Why The U.S. Economy Could Go Haywire
by Dan Dorfman
Americans participating in a recent Gallup poll showed the highest level of confidence in an economic recovery in a year. Sounds great, but you can’t ignore the nearly 13 million unemployed, the 46 million people on food stamps and the roughly 29% of the country’s homeowners whose mortgages are under water. They would find it hard to subscribe to the poll’s sunny conclusion. On the other hand, there’s no getting away from a bevy of seemingly increasingly favorable economic data, which, more recently, includes falling weekly jobless claims, four consecutive monthly gains in the leading economic indicators, somewhat perkier retail sales and a pickup in housing starts and business permits. Pounding home this cheerful view is the media’s growing drumbeat of increased economic vigor.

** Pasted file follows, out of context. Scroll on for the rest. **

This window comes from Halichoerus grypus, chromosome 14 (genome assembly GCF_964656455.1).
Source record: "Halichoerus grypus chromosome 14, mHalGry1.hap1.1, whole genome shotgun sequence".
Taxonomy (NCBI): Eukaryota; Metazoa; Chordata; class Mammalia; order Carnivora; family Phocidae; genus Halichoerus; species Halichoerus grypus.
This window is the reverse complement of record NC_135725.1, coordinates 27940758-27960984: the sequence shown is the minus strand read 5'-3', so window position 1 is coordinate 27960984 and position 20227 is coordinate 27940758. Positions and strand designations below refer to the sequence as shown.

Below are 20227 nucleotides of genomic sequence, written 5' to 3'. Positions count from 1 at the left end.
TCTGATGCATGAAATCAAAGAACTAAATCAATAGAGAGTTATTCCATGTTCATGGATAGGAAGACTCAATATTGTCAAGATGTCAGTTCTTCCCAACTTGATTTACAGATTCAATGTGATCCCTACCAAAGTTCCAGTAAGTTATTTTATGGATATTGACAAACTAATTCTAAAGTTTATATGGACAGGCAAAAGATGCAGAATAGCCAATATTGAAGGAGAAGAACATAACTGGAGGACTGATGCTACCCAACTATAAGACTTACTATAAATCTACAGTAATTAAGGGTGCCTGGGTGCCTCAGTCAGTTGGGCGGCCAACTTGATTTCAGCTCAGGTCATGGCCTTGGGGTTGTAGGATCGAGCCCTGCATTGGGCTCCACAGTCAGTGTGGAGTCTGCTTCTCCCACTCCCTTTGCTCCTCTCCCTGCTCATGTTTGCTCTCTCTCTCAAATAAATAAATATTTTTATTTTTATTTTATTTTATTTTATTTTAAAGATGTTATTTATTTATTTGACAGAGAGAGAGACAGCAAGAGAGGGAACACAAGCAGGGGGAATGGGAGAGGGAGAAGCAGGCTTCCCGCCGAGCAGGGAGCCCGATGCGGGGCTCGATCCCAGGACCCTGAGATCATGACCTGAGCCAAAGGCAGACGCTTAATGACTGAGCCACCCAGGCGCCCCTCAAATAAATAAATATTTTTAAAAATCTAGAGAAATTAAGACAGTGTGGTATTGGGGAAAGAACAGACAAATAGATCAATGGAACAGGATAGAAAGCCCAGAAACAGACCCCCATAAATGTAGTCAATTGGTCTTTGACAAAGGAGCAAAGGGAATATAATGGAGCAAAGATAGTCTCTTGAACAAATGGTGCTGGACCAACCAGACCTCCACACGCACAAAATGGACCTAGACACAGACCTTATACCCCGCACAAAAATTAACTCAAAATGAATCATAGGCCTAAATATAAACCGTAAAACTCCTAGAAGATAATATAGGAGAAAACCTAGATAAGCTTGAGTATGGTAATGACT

Confused? How can you not be? But President Obama has to be elated at this widely perceived peppier economy. During much of his presidency, he’s been roasted by some critics as an economic illiterate, with one Internet poster recently reading: “Obama had a dream and we got a nightmare.” Now, though, thanks to the public’s growing acceptance of the idea that things are getting better, Obama’s approval ratings are on the rise. Even a number of his Wall Street critics are starting to acknowledge his chances of winning a second term have greatly improved and some believe he’s almost a shoo-in should the current economy continue to pick up steam.
The favorable economic news has also been a big plus for the stock market, what with equities off to a rousing start in 2012 and the Dow recently ballooning to a four-year-high of around the 13,000 level.